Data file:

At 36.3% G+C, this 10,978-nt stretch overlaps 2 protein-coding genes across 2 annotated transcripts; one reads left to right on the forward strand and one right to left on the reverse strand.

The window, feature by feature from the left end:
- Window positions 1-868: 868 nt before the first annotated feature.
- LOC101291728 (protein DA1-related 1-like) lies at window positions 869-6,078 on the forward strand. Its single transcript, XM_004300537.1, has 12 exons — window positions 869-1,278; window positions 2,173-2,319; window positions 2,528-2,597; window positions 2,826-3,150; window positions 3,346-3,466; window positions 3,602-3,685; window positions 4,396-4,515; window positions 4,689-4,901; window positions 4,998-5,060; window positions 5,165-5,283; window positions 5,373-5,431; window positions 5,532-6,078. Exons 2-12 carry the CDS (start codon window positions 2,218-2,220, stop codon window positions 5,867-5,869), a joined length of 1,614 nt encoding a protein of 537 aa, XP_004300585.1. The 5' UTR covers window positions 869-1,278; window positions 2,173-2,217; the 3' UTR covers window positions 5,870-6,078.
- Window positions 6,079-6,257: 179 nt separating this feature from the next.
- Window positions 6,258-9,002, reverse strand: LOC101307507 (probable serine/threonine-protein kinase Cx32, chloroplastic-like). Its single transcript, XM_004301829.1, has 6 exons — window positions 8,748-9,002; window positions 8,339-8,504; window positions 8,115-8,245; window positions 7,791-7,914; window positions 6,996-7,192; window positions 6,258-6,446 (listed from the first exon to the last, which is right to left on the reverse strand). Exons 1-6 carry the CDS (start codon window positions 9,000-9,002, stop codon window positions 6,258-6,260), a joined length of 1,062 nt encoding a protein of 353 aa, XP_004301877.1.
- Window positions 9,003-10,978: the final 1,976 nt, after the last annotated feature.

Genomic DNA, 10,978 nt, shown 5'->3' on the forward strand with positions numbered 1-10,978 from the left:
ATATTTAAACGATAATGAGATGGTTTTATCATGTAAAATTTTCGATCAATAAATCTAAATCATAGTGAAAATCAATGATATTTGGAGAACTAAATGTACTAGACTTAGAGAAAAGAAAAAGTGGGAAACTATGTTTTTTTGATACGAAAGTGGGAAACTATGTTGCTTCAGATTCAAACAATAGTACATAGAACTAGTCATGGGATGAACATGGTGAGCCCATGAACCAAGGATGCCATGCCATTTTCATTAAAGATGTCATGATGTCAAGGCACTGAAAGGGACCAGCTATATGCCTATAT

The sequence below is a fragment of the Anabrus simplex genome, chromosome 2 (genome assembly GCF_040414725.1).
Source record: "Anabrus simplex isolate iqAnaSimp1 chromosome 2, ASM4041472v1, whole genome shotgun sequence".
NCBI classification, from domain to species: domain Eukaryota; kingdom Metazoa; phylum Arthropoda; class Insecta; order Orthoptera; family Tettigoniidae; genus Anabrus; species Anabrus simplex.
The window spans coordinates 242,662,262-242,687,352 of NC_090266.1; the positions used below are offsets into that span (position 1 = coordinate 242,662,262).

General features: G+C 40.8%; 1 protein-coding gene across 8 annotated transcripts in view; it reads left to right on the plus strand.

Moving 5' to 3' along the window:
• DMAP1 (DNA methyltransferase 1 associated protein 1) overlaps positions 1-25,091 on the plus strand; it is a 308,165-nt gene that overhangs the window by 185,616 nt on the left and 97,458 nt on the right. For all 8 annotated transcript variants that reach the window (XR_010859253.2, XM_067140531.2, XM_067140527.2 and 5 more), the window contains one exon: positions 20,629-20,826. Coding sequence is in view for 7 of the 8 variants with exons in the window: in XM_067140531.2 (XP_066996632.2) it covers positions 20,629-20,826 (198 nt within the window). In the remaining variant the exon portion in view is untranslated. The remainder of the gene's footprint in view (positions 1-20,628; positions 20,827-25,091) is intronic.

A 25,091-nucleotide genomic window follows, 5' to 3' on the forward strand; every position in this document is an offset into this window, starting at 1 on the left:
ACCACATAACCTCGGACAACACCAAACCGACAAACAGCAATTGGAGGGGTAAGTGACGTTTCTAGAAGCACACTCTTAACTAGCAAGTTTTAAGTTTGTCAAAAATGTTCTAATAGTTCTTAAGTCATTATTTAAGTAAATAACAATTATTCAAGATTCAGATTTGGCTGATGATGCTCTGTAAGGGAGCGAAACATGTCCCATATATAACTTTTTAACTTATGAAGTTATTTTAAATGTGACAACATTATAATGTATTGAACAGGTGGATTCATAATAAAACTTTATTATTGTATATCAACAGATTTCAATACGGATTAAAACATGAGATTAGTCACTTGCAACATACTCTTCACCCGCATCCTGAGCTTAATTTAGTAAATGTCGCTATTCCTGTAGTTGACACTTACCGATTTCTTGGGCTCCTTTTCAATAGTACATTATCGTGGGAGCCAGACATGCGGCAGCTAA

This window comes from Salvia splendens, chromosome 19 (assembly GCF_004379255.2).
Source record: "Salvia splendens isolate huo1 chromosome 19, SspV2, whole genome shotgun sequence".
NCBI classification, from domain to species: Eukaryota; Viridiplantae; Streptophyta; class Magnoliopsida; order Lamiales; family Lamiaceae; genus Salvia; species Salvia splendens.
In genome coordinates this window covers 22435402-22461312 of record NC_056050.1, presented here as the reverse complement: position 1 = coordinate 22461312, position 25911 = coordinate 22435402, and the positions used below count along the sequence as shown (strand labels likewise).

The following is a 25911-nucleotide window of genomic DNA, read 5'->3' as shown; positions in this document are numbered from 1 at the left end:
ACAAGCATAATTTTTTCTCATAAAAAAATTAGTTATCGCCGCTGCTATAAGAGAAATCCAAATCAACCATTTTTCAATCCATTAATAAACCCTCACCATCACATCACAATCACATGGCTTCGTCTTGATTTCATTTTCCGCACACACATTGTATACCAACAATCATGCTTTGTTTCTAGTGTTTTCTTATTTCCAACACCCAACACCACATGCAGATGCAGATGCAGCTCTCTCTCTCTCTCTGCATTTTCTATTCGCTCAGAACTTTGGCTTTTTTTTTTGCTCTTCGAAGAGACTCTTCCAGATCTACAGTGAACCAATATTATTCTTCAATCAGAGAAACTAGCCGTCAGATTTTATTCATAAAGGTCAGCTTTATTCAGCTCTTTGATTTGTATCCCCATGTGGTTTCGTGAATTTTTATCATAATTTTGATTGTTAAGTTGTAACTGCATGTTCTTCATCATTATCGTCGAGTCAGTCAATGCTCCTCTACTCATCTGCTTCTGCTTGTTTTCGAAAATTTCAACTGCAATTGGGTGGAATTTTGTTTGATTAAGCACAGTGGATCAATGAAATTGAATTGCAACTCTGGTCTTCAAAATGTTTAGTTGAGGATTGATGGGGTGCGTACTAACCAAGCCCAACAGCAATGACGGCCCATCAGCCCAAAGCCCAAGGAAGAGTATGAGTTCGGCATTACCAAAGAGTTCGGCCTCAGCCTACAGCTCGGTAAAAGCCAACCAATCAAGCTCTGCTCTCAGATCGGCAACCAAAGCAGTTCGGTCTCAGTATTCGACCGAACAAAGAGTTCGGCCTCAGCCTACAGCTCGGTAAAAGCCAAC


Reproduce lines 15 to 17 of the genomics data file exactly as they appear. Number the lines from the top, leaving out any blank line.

Moving 5' to 3' along the window:
• DMAP1 (DNA methyltransferase 1 associated protein 1) overlaps positions 1-25,091 on the plus strand; it is a 308,165-nt gene that overhangs the window by 185,616 nt on the left and 97,458 nt on the right. For all 8 annotated transcript variants that reach the window (XR_010859253.2, XM_067140531.2, XM_067140527.2 and 5 more), the window contains one exon: positions 20,629-20,826. Coding sequence is in view for 7 of the 8 variants with exons in the window: in XM_067140531.2 (XP_066996632.2) it covers positions 20,629-20,826 (198 nt within the window). In the remaining variant the exon portion in view is untranslated. The remainder of the gene's footprint in view (positions 1-20,628; positions 20,827-25,091) is intronic.

A 25,091-nucleotide genomic window follows, 5' to 3' on the forward strand; every position in this document is an offset into this window, starting at 1 on the left: